Brightsurf Science News & Current Events Archive (2005)

Science news and science current events archive 2005.

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Top Science News & Current Event Articles from 2005

While on trail of dioxin, scientists pinpoint cancer target of green tea
Green tea appears to protect against cancer by affecting a

Blood-based TB test matches up to old skin test in study among health workers in India
A UC Berkeley-led study has found that a new blood-based tuberculosis (TB) test is as useful as the traditional tuberculin skin test in a head-to-head matchup between the two methods of detecting latent infection. The results of the study, to be published in a special June 8 issue in JAMA, mean that switching to the more expensive blood test may not be necessary for people in India.

As Grid problem solving flows smoothly
Computational Fluid Dynamics, a technique that can be used to measure the flow of water around a ship's hull or the exhaust flow of a car engine, requires complex, processing-intensive software. It is therefore a key candidate to benefit from Grid computing, as the FlowGrid project proved.

Girls' confidence in math dampened by parents' gender stereotypes
A survey of middle-school girls reveals that their self-confidence in math suffers when their parents believe the gender stereotype that holds that math is a male domain and when the parents give unsolicited help with homework.

Embryonic law and order
Soon after fertilization, the cells in an embryo, which have been dividing furiously from the start, begin to take on different forms and to separate into layers that will eventually give rise to the organism's various tissues and organs. But dividing and changing shape, two distinct processes, cannot happen simultaneously.

Making states work
What mechanisms make for a successful state? Although much has been written about state failures and the reasons for such occurrences, very little attention has been paid to what constitutes state success and what are the mechanisms for achieving success. Making States Work, a collaboration between the International Peace Academy and the United Nations University goes some way towards addressing the issue.

Significant fall in serious violence in England and Wales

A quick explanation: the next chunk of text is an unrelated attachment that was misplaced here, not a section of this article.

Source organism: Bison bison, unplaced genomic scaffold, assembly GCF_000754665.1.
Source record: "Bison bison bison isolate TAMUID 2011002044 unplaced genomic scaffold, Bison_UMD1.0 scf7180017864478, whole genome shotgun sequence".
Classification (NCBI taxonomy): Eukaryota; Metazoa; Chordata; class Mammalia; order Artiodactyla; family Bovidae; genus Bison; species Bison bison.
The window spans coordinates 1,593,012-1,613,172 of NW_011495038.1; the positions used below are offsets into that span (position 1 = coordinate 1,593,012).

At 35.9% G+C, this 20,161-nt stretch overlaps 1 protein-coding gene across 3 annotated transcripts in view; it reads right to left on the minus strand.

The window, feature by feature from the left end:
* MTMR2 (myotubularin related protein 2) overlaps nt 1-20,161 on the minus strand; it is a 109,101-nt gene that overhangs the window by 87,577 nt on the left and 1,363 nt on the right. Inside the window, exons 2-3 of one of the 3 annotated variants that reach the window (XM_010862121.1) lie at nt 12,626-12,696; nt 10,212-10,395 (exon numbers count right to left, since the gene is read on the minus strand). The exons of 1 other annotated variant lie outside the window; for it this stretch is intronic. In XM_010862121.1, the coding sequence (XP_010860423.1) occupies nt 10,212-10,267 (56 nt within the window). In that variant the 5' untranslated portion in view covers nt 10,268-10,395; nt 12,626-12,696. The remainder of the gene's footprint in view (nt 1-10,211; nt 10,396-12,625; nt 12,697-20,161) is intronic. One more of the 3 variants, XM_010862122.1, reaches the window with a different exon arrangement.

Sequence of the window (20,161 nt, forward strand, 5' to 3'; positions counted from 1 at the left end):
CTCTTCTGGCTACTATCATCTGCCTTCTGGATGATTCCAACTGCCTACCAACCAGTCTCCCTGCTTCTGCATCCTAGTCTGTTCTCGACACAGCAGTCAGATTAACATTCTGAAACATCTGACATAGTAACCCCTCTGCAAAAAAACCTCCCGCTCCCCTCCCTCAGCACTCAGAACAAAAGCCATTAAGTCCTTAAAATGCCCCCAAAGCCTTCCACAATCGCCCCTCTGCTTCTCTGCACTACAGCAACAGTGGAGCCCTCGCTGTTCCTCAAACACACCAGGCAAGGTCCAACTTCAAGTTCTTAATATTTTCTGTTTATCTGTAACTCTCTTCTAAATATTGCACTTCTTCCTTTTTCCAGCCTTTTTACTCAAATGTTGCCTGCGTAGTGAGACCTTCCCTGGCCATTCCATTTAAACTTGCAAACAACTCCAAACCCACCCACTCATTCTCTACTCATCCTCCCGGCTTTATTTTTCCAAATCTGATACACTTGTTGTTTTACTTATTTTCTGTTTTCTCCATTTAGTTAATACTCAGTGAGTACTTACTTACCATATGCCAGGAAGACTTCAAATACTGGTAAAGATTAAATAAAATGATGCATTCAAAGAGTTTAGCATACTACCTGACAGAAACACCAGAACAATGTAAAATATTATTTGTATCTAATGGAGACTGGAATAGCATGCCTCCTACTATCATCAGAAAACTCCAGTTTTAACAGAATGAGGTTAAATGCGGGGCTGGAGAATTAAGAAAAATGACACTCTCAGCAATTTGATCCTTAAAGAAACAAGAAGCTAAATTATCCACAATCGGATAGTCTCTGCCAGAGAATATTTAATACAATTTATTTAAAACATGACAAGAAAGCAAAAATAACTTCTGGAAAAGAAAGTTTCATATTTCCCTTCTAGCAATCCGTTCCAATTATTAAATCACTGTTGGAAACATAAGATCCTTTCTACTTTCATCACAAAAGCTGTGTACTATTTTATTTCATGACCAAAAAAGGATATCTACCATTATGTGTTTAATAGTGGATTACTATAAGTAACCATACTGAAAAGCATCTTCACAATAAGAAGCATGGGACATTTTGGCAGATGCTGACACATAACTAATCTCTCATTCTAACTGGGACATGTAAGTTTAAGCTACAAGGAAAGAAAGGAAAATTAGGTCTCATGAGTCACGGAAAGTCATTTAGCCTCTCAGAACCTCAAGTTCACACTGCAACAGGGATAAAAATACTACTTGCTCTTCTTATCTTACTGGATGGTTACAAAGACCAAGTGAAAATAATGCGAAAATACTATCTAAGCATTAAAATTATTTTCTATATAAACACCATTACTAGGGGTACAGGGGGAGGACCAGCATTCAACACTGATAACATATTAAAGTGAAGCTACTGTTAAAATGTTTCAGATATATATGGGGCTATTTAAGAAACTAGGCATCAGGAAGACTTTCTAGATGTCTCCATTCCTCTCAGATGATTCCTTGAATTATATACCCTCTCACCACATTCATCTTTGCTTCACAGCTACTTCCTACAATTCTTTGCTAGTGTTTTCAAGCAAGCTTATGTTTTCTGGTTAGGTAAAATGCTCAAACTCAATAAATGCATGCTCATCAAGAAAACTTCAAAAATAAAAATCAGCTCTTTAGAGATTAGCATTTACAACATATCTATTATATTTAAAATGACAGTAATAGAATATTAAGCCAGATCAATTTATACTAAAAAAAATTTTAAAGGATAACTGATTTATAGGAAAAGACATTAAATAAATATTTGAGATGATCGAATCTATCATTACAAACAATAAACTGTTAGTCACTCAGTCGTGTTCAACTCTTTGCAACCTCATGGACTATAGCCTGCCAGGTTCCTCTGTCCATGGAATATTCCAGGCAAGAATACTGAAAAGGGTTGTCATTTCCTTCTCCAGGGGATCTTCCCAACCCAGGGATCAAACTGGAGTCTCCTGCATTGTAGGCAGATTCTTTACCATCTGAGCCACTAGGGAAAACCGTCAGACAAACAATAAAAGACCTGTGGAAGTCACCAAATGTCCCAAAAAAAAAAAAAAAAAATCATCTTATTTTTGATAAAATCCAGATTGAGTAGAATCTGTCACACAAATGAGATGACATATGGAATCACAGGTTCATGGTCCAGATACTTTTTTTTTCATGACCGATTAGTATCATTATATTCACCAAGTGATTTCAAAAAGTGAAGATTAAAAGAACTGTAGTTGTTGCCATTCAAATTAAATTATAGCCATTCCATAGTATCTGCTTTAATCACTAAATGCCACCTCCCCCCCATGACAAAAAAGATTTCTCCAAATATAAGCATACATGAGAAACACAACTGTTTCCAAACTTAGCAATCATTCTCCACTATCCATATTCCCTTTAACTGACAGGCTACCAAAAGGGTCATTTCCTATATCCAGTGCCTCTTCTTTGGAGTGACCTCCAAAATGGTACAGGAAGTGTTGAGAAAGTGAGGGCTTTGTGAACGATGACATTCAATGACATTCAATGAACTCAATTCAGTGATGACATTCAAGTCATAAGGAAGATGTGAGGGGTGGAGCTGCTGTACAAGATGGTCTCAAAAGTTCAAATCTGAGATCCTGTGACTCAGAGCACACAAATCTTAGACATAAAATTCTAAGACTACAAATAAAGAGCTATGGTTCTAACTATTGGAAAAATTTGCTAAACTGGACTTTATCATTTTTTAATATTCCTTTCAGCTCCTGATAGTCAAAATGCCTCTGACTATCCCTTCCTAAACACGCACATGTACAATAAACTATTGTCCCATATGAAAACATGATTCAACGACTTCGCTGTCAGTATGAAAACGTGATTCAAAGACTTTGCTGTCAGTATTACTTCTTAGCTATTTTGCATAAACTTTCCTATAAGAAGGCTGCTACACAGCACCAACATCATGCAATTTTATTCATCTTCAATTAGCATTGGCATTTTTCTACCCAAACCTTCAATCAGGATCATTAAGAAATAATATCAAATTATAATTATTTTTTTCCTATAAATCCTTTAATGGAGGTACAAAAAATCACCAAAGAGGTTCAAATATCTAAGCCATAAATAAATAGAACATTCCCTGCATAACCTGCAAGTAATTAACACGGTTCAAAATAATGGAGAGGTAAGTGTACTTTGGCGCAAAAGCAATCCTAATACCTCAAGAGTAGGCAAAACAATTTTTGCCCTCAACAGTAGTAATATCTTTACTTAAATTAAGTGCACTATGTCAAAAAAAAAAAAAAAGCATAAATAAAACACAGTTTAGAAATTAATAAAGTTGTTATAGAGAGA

There has been a significant fall in serious violence in England (13%) and Wales (20%) over the last five years, according to a major study into trends in serious violence by Cardiff University.

Take two!
All life on earth depends on photosynthesis, a process in which light energy is used to build organic substances. When the amount and proportion of light changes, a plant has to adapt; we distinguish between three different kinds of adaptation.

Jefferson researchers find potential biomarker for heart failure
Signs of heart failure may be in the blood. Researchers at Jefferson Medical College have found an enzyme in the blood could be a potential marker for heart failure. They previously showed that GRK2 is increased in failing human hearts and contributes to the heart losing contractile strength. Now they have found, using tissue samples from heart failure patients, that they could track heart levels of GRK2 in the blood.

Physicians may not be accurate in their confidence levels of their diagnoses, says Pitt study
Physicians often do not have correct perceptions of the accuracy of their diagnoses at the time they make them, and in significant numbers of cases they may be overconfident-wrong when they believe they are right; or under confident-right when they believe they are wrong-about their diagnostic assessments, according to a University of Pittsburgh study.

Guarding giants with tiny protectors
The Office of Naval Research is supporting development of a nanofabrication process that will make possible ultrasmall sensors.

3 papers present fresh paths to ponder Akt1 in the heart
Three JCI papers plus an accompanying commentary explore Akt1 in the heart. Two provide new insights into how Akt1 can be maladaptive in the heart. The third paper finds that Akt1 is responsible for mediating adaptive angiogenesis after ischemia. A commentary discussing all says

Keeping cancer in check
Researchers at the University of Pennsylvania School of Medicine have identified in normal cells that a common metabolic enzyme, which acts as a rheostat of cellular conditions, also controls cell replication. This control is managed through p53, the much-studied protein implicated in many types of cancer. The discovery of the interaction between these two molecules may lead to new ways to fight cancer.

Carnegie Mellon statistics professors captures statistics award
The American Statistical Association has bestowed its 2005 Outstanding Statistical Application Award on a paper written by Christopher Genovese and Larry Wasserman, professors of statistics at Carnegie Mellon University, that provides a new analysis of the Cosmic Microwave Background (CMB), the radiation left over from about 380,000 years after the Big Bang. Genovese will accept the award at the 2005 Joint Statistical Meeting, August 7-11 in Minneapolis, Minnesota.

Avian flu in perspective: New England Journal article reviews 'spectacular' findings
An article by Robert Belshe, M.D., of Saint Louis University School of Medicine in this week's New England Journal of Medicine reviews recent

Turning sensation into perception
Perceiving a simple touch may depend as much on memory, attention, and expectation as on the stimulus itself, according to new research on monkeys by Howard Hughes Medical Institute international research scholar Ranulfo Romo and colleagues at the National Autonomous University of Mexico.

Female sex hormones play a vital role in defense against sexually transmitted diseases